Satya Nadella replaces Bob Muglia as president of Microsoft's Server and Tools Business
Today, Microsoft began the big, rumored management shakeup with the appointment of Satya Nadella as president of the Server and Tools Business. Supposedly, Microsoft CEO Steve Ballmer is putting more engineering-focused employees in key, management positions. Nadella replaces Bob Muglia, who essentially was fired last month by Ballmer; Muglia will remain during a transition period through summer.
Like Muglia, Nadella is a long-time Microsoft employee, since 1992, and he more recently oversaw engineering efforts within Microsoft's perennially, money-losing Online Services Business unit. It's an interesting move, to sack the leader who helped build up the highly successful and profitable Server and Tools Business unit and replace him with someone working, since 2007, in a flailing group. OSB has been flapping like a chicken trying to fly above Google for years. Microsoft lags far behind its rival in search share, and the Online Services Business loses money quarter after quarter. It's a money pit.
Ballmer explains his rationale in an e-mail sent to employees and publicly released by Microsoft: "In deciding who should take the business forward, we wanted someone with the right mix of leadership, vision and hard-core engineering chops. We wanted someone who could define the future of business computing and further expand our ability to bring the cloud to business customers and developers in game-changing ways."
Ballmer praises Nadella's work at OSB: "He led the overall R&D efforts for some of the largest online services and drove the technical vision and strategy for several important milestones, including the critical launch of Bing, new releases of MSN, Yahoo integration across Bing and adCenter, and much more." Right, but where's the business success from these efforts?
That said, Ballmer highlights more-important qualities: "Satya is also well-known for his leadership. He has strong collaboration skills, is decisive in both decision-making and delegating and has strong customer insights, engineering and business expertise. He also knows how to structure organizations for outstanding performance."
Decisiveness and action-taking will be important. Steven Sinfosky embues some of these qualities, and under his leadership the Windows Vista fiasco he inherited turned into the Windows 7 success. If Nadella and Sinofsky are models for the kind of leaders Ballmer wants, surely more changes are coming. But at what cost? "Amitabh Srivastava, senior vice president in the Server and Tools Business, will leave the company," Ballmer writes. Srivastava is one of Azure's key architects and a huge loss to Microsoft. Considering that the cloud is now the Server and Tools Business' primary focus, could it be he is leaving after being passed over as unit president?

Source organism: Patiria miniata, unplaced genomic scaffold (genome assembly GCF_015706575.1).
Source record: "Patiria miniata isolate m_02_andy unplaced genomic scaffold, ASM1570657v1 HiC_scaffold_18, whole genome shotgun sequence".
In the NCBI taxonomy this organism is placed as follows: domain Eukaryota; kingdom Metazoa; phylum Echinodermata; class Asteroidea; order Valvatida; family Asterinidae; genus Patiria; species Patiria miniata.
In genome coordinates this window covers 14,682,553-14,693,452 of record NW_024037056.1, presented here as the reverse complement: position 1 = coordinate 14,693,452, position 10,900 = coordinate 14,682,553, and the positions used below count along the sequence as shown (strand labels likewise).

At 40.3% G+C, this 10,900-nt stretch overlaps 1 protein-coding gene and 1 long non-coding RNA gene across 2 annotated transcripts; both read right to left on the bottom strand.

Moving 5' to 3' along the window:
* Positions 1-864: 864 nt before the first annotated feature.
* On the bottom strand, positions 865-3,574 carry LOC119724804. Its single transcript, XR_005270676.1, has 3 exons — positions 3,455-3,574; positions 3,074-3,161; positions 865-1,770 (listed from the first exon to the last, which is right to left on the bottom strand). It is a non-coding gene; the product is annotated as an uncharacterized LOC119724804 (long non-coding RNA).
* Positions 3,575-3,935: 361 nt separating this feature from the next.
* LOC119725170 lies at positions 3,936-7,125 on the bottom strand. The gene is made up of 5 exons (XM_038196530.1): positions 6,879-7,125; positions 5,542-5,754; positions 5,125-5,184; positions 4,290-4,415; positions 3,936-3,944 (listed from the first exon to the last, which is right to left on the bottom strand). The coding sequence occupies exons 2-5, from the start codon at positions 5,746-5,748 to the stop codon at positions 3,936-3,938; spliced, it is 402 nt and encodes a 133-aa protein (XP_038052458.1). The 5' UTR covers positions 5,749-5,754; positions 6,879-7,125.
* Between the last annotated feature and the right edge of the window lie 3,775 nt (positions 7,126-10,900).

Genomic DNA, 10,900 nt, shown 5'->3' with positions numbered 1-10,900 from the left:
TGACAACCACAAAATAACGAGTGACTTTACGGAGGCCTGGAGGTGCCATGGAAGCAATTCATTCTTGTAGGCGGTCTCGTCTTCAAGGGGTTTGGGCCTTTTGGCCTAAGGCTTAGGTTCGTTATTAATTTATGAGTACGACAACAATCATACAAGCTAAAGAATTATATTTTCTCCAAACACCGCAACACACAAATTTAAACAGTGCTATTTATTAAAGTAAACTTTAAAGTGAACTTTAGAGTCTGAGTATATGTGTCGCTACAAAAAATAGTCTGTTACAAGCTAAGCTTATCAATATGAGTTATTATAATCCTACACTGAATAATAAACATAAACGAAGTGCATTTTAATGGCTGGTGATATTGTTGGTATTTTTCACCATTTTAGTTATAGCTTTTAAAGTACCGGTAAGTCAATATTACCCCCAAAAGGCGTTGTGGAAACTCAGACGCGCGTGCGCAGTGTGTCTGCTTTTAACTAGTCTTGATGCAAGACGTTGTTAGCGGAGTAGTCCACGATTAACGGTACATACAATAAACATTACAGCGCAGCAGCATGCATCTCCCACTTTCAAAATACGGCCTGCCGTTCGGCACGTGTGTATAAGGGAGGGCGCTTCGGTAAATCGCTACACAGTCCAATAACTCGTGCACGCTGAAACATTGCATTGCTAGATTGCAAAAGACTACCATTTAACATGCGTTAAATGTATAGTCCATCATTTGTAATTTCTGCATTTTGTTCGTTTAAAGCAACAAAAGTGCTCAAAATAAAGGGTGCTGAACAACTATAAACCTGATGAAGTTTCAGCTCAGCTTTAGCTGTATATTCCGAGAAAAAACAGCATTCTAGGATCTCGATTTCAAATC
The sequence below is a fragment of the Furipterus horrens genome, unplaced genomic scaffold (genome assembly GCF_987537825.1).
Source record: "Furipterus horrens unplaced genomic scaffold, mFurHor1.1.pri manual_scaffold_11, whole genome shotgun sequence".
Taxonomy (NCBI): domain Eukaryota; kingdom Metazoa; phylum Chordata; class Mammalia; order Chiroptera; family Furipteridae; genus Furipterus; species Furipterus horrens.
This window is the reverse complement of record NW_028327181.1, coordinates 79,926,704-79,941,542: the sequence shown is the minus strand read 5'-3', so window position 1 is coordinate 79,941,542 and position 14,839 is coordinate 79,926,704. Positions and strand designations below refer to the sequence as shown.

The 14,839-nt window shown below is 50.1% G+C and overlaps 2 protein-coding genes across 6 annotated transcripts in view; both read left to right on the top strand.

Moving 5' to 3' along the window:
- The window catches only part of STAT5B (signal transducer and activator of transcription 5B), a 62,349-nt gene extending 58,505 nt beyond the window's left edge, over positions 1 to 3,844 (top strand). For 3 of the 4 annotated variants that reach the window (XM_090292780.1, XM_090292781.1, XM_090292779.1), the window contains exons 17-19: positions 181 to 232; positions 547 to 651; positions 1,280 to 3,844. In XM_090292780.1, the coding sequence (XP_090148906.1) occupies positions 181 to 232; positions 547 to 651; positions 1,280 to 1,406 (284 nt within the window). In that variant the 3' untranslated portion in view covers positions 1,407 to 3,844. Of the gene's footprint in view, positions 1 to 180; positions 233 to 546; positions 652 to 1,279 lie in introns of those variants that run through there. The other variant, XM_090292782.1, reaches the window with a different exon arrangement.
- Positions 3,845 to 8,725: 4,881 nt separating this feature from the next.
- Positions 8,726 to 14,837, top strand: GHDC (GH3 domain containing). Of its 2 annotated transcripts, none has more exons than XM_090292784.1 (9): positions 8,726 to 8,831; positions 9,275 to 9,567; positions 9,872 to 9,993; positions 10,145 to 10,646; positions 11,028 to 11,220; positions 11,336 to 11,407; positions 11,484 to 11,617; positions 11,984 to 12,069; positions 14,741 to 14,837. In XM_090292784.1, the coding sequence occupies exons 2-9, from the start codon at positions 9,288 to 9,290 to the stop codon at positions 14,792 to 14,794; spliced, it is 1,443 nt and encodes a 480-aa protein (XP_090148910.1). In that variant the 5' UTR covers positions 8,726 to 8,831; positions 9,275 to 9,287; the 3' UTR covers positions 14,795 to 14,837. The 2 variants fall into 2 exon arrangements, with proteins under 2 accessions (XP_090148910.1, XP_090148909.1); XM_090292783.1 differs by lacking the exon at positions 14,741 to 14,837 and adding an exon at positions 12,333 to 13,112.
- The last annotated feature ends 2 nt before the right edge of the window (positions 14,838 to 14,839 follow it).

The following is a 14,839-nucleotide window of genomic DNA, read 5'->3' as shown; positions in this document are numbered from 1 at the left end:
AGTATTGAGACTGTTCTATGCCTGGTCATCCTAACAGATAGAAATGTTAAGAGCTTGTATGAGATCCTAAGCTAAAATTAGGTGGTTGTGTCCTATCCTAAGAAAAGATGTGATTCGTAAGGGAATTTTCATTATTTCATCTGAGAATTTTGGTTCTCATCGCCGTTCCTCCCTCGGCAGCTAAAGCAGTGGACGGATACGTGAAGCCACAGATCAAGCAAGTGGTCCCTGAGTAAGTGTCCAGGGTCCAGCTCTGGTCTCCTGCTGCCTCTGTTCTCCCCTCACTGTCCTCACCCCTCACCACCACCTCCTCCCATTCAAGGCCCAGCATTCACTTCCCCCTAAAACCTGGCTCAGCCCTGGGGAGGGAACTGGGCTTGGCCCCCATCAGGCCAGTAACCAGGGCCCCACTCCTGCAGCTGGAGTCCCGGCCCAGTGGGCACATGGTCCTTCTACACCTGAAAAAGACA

Nadella esposes lofty and aspirational goals. In an e-mail sent to Microsoft employees and publicly released, he writes:
We are on a path to change the world again with our next generation application development and cloud platform, and I feel fortunate to be part of this transformation. Our core capability as a division -- our computing infrastructure and platforms -- is the key driver of computing going forward. Today we are seeing our existing customers move to the cloud to address issues of cost and complexity; tomorrow, our work as leaders in innovation will result in new scenarios and workloads (some of them unimagined!) enabled in the cloud.
Change the world? More than the Internet already has done, or cloud services coming long ahead of Microsoft's. The attitude is refreshing, at least.
Nadella also writes about the importance of teamwork, emphasizing that "Individual agendas cannot bog us down." Last month, I wrote about how Ballmer is consolidating his power base and realigning management with a priority on Microsoft. I explained in January: "No Microsoft leader is sacred enough; anyone can and will be sacked if they put personal agenda or perceived Microsoft agenda ahead of the company. Nearly all the major executives exiting Microsoft over the last year...share something in common: They had a following within the company; purposely or not, they had established mini-fiefdoms." Nadella is communicating something that all Microsoft employees should take very seriously: The company comes first. That this even needs to be said is commentary enough on what's wrong with Microsoft's management structure and how Ballmer is trying to fix it.